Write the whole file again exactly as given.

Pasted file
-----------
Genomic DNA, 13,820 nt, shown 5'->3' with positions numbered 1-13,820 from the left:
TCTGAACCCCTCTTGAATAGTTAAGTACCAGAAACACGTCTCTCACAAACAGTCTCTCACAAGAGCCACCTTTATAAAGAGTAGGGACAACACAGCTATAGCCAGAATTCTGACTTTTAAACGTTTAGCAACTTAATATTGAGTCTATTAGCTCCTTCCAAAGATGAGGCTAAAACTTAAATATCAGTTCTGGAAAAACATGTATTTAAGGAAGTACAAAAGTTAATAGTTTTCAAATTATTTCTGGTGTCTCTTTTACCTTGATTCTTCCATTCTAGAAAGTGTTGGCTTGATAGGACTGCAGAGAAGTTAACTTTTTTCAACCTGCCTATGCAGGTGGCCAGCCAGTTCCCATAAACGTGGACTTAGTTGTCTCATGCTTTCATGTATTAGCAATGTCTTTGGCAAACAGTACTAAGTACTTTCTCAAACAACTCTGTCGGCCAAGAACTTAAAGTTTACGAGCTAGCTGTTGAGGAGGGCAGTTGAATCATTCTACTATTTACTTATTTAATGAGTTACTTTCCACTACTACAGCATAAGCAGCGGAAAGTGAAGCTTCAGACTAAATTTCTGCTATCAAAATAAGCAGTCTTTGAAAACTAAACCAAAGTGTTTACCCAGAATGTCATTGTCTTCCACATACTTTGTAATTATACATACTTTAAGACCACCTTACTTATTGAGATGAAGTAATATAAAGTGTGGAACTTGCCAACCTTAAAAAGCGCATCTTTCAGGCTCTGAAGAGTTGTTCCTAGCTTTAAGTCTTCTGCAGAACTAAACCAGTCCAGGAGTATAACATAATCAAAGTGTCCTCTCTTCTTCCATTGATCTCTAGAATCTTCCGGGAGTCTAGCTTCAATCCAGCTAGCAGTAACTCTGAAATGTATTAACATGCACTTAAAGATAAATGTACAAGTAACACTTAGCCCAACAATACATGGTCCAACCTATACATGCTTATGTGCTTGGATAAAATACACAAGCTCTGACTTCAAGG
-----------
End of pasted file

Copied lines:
Genomic DNA, 13,820 nt, shown 5'->3' with positions numbered 1-13,820 from the left:
TCTGAACCCCTCTTGAATAGTTAAGTACCAGAAACACGTCTCTCACAAACAGTCTCTCACAAGAGCCACCTTTATAAAGAGTAGGGACAACACAGCTATAGCCAGAATTCTGACTTTTAAACGTTTAGCAACTTAATATTGAGTCTATTAGCTCCTTCCAAAGATGAGGCTAAAACTTAAATATCAGTTCTGGAAAAACATGTATTTAAGGAAGTACAAAAGTTAATAGTTTTCAAATTATTTCTGGTGTCTCTTTTACCTTGATTCTTCCATTCTAGAAAGTGTTGGCTTGATAGGACTGCAGAGAAGTTAACTTTTTTCAACCTGCCTATGCAGGTGGCCAGCCAGTTCCCATAAACGTGGACTTAGTTGTCTCATGCTTTCATGTATTAGCAATGTCTTTGGCAAACAGTACTAAGTACTTTCTCAAACAACTCTGTCGGCCAAGAACTTAAAGTTTACGAGCTAGCTGTTGAGGAGGGCAGTTGAATCATTCTACTATTTACTTATTTAATGAGTTACTTTCCACTACTACAGCATAAGCAGCGGAAAGTGAAGCTTCAGACTAAATTTCTGCTATCAAAATAAGCAGTCTTTGAAAACTAAACCAAAGTGTTTACCCAGAATGTCATTGTCTTCCACATACTTTGTAATTATACATACTTTAAGACCACCTTACTTATTGAGATGAAGTAATATAAAGTGTGGAACTTGCCAACCTTAAAAAGCGCATCTTTCAGGCTCTGAAGAGTTGTTCCTAGCTTTAAGTCTTCTGCAGAACTAAACCAGTCCAGGAGTATAACATAATCAAAGTGTCCTCTCTTCTTCCATTGATCTCTAGAATCTTCCGGGAGTCTAGCTTCAATCCAGCTAGCAGTAACTCTGAAATGTATTAACATGCACTTAAAGATAAATGTACAAGTAACACTTAGCCCAACAATACATGGTCCAACCTATACATGCTTATGTGCTTGGATAAAATACACAAGCTCTGACTTCAAGG